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Dramatic First Person Footage Captures Intensity Of Fight For Mosul

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As we reported on Sunday night, the Iraq offensive for Mosul - with the support of US forces - has begun, and according to Reuters, the push to kick ISIS forces out of the Iraqi town has met some early success as armed forces closing in on Mosul said on Tuesday they had secured some 20 villages on the outskirts of the city in the first 24 hours of an operation to retake what is Islamic State's last major stronghold in Iraq. With air support from a U.S.-led coalition, government and Kurdish forces edged closer to the city as smoke darkened the blue sky above one IS position, apparently from oil fires ignited to hamper the incursion and make it harder to land air strikes.


Reuters reporters said they witnessed Islamic State mortar fire in villages on the plain east of the city as the militants sought to counter a push by Kurdish forces. One car bomb exploded during the fighting, although it was not immediately clear if it had been detonated or hit by incoming fire.


With a population of 1.5 million, Mosul is the largest city under the control of the Islamic State group that seized swathes of Iraq and Syria in 2014, and its recapture would be a "decisive moment" in defeating the militants, according to U.S. Defense Secretary Ash Carter. However, as the International Red Cross warned, the fight for Mosul may lead to as many as 1 million refugees. The U.N. refugee agency said it had built five camps to house 45,000 people and plans to have an additional six in the coming weeks with a capacity for 120,000, that would still not be enough to cope if the exodus is as big as feared.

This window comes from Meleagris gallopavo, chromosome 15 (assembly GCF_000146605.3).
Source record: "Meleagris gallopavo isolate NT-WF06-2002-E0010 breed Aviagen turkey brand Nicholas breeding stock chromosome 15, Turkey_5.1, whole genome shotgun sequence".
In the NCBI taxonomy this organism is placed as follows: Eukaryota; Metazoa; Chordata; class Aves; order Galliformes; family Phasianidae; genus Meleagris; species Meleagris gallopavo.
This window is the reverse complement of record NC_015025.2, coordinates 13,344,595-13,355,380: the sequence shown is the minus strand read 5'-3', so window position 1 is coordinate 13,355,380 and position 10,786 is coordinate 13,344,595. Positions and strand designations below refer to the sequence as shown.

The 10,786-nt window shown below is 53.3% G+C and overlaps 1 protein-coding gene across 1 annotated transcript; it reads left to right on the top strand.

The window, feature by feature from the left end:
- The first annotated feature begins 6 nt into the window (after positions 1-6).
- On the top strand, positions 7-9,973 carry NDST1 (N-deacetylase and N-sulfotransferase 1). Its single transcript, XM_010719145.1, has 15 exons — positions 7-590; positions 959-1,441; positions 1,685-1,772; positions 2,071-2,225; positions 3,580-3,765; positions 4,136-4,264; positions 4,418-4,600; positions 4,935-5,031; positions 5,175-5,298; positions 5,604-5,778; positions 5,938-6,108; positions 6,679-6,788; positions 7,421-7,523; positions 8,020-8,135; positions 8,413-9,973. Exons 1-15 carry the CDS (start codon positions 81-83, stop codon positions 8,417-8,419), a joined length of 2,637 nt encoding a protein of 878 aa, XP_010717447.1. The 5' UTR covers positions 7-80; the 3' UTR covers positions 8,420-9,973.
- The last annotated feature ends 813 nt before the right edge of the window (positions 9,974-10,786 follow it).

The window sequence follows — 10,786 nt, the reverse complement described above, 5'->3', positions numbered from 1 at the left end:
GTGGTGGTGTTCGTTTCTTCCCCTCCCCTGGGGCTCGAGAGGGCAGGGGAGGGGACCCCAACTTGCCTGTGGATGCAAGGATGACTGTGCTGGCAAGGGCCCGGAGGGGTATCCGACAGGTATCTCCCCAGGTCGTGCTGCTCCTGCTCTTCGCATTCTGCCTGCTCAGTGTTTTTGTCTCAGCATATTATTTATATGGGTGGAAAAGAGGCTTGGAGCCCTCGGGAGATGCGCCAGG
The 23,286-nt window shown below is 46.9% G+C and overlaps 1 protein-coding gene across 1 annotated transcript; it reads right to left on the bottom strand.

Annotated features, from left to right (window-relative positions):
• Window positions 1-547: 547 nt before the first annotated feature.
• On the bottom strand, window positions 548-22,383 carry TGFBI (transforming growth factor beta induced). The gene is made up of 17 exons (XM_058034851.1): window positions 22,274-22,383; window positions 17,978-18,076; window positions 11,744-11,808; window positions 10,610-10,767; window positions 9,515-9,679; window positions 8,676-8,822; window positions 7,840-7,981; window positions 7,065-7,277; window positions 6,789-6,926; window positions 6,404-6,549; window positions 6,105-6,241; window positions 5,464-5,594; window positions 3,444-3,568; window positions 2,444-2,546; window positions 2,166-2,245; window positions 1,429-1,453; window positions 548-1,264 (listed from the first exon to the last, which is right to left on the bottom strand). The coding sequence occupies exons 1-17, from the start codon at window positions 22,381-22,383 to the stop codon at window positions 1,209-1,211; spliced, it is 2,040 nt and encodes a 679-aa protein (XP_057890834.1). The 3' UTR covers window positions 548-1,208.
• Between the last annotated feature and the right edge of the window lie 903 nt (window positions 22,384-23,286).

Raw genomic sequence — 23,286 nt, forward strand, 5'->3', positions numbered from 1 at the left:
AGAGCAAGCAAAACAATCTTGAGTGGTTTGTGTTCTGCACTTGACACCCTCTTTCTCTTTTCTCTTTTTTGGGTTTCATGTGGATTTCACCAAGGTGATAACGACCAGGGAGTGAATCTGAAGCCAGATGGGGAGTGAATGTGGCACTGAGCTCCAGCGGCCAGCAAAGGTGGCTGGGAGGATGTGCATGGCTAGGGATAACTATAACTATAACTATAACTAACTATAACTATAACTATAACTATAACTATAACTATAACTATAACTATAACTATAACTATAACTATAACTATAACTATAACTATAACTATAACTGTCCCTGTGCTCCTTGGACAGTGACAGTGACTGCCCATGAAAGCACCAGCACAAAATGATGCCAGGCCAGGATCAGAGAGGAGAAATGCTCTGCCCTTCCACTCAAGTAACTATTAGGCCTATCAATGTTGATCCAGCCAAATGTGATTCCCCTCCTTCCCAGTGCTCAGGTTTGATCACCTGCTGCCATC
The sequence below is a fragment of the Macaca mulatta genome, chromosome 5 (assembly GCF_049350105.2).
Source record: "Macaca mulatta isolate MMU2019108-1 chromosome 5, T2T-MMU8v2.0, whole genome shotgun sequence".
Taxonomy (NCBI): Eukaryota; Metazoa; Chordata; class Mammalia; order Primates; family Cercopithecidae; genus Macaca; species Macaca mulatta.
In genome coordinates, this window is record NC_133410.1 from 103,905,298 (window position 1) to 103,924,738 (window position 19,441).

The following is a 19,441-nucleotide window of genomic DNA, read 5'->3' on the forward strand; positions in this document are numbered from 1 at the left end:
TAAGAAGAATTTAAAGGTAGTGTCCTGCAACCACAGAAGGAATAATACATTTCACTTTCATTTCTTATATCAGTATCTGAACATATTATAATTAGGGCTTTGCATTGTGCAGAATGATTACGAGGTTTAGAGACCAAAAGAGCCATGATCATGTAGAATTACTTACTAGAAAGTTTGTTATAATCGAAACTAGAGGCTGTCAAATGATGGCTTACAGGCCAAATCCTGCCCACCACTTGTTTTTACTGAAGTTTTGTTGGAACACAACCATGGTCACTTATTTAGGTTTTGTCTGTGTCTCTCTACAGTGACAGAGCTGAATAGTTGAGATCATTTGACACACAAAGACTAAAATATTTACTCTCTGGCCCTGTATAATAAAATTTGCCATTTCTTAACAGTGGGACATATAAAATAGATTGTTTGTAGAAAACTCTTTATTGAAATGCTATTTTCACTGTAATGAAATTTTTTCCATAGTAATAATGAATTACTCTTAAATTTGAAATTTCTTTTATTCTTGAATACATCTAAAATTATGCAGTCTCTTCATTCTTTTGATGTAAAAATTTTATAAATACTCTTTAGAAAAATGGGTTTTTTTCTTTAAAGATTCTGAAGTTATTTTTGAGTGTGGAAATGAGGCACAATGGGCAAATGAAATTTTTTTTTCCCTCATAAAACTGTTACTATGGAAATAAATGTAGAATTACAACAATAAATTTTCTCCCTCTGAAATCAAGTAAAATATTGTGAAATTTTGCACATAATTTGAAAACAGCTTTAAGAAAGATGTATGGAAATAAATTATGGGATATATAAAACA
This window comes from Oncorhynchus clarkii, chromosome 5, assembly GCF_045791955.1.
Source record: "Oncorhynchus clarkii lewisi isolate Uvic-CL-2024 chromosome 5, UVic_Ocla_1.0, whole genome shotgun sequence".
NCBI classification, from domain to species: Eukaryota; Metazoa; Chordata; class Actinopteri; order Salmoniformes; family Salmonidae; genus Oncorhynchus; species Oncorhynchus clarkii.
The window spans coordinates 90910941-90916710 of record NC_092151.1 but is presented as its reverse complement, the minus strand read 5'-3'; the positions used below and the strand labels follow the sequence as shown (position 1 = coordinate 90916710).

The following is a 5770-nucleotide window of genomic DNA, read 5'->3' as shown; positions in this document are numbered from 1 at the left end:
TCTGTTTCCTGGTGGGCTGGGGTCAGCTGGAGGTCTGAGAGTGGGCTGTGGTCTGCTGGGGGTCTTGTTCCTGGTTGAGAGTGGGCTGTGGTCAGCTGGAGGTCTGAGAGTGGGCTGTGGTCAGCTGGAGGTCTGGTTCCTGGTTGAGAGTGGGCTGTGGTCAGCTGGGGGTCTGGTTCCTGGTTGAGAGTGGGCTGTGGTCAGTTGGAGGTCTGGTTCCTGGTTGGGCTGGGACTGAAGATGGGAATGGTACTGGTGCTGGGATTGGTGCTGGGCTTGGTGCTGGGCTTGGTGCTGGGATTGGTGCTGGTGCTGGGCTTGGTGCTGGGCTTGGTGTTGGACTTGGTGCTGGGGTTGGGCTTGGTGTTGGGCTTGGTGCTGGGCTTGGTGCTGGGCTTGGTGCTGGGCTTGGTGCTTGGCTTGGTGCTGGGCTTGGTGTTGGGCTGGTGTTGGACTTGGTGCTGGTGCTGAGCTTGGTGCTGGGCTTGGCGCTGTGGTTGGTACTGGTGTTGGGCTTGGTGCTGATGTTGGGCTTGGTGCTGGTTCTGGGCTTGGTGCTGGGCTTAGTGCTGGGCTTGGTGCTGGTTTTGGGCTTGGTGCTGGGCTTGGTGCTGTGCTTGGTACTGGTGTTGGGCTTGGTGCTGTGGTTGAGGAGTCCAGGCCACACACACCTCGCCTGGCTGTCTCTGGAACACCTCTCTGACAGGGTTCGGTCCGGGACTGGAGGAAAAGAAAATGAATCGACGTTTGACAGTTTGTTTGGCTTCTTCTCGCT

Even more troubling is that the urban battle ahead - in a city four to five times larger than other towns seized by Islamic State - poses not only a humanitarian challenge, but a military one. About 4,000 to 8,000 militants are thought to be dug into Mosul while the forces assembled to drive them out are estimated at 30,000, including Iraqi army, Kurdish and Sunni tribal fighters. More than 5,000 U.S. soldiers are also deployed in support missions, as are troops from France, Britain, Canada and other Western nations. The Iraqi army is attacking Mosul on the southern and southeastern fronts, while the Peshmerga carried out their operation to the east.


The Peshmerga, who are also deployed north and northwest of the city, said they secured "a significant stretch" of the 80 km (50 mile) road between Erbil, their capital, and Mosul, about an hour's drive to the west.


To give readers a sense of what the fight for Mosul looks like on the ground, here is dramatic first-person footage from a Peshmerga soldier, courtesy of Rudaw English, showing the intensity of the fight for the biggest ISIS stronghold in Iraq (link).


First person footage from Peshmerga soldier. Shows intensity of fighting on the outskirts of Mosul -


— Gissur Simonarson (@GissiSim)




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